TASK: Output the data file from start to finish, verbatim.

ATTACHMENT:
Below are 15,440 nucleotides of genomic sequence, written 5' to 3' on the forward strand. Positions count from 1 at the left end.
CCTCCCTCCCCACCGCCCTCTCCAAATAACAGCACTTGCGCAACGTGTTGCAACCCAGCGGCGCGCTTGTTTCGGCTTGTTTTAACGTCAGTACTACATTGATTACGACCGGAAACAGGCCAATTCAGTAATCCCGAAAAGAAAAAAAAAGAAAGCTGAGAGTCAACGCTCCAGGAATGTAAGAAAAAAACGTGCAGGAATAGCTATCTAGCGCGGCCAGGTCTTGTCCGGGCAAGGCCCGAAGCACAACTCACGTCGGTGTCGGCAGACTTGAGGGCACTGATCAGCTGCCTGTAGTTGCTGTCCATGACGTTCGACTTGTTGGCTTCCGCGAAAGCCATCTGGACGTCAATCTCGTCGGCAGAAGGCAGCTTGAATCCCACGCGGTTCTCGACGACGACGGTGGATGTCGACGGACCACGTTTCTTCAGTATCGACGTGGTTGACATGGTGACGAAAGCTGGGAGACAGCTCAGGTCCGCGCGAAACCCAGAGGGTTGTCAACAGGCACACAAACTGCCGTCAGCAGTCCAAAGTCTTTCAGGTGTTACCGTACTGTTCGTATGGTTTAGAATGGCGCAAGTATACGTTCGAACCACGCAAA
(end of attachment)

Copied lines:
Below are 15,440 nucleotides of genomic sequence, written 5' to 3' on the forward strand. Positions count from 1 at the left end.
CCTCCCTCCCCACCGCCCTCTCCAAATAACAGCACTTGCGCAACGTGTTGCAACCCAGCGGCGCGCTTGTTTCGGCTTGTTTTAACGTCAGTACTACATTGATTACGACCGGAAACAGGCCAATTCAGTAATCCCGAAAAGAAAAAAAAAGAAAGCTGAGAGTCAACGCTCCAGGAATGTAAGAAAAAAACGTGCAGGAATAGCTATCTAGCGCGGCCAGGTCTTGTCCGGGCAAGGCCCGAAGCACAACTCACGTCGGTGTCGGCAGACTTGAGGGCACTGATCAGCTGCCTGTAGTTGCTGTCCATGACGTTCGACTTGTTGGCTTCCGCGAAAGCCATCTGGACGTCAATCTCGTCGGCAGAAGGCAGCTTGAATCCCACGCGGTTCTCGACGACGACGGTGGATGTCGACGGACCACGTTTCTTCAGTATCGACGTGGTTGACATGGTGACGAAAGCTGGGAGACAGCTCAGGTCCGCGCGAAACCCAGAGGGTTGTCAACAGGCACACAAACTGCCGTCAGCAGTCCAAAGTCTTTCAGGTGTTACCGTACTGTTCGTATGGTTTAGAATGGCGCAAGTATACGTTCGAACCACGCAAA